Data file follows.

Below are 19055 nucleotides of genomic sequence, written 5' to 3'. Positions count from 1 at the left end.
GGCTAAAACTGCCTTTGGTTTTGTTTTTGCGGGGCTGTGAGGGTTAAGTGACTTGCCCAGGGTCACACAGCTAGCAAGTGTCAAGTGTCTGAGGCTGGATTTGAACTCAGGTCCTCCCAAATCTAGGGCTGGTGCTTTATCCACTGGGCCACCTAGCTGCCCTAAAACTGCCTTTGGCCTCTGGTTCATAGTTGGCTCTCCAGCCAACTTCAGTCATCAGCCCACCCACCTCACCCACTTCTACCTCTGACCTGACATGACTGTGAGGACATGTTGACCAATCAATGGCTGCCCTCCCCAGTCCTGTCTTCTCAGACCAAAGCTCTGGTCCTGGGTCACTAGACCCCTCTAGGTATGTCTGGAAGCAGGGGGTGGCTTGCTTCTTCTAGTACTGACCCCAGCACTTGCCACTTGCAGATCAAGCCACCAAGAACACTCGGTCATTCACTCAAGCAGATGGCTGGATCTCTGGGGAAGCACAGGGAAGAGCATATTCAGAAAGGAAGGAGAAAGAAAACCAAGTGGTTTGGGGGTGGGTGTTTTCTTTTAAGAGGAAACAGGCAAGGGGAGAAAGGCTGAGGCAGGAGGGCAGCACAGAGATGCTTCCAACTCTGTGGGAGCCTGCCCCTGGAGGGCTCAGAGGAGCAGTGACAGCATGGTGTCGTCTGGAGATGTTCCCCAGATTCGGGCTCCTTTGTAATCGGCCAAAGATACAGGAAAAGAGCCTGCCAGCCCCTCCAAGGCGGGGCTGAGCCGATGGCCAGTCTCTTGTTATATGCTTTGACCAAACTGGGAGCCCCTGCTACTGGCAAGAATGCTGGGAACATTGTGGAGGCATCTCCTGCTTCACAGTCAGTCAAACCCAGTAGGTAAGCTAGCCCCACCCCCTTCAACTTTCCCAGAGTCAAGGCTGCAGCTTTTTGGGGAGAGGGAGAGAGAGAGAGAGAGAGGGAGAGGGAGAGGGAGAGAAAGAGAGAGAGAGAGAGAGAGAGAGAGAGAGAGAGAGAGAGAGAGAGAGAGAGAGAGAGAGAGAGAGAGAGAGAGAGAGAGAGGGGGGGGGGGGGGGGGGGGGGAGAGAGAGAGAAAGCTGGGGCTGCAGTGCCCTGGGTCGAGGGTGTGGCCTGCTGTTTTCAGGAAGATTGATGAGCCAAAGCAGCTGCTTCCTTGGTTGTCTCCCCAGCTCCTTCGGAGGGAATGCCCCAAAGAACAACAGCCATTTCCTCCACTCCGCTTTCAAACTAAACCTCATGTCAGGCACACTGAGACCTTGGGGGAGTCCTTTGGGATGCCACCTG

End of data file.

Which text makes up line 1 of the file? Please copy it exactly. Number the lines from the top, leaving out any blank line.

Below are 19055 nucleotides of genomic sequence, written 5' to 3'. Positions count from 1 at the left end.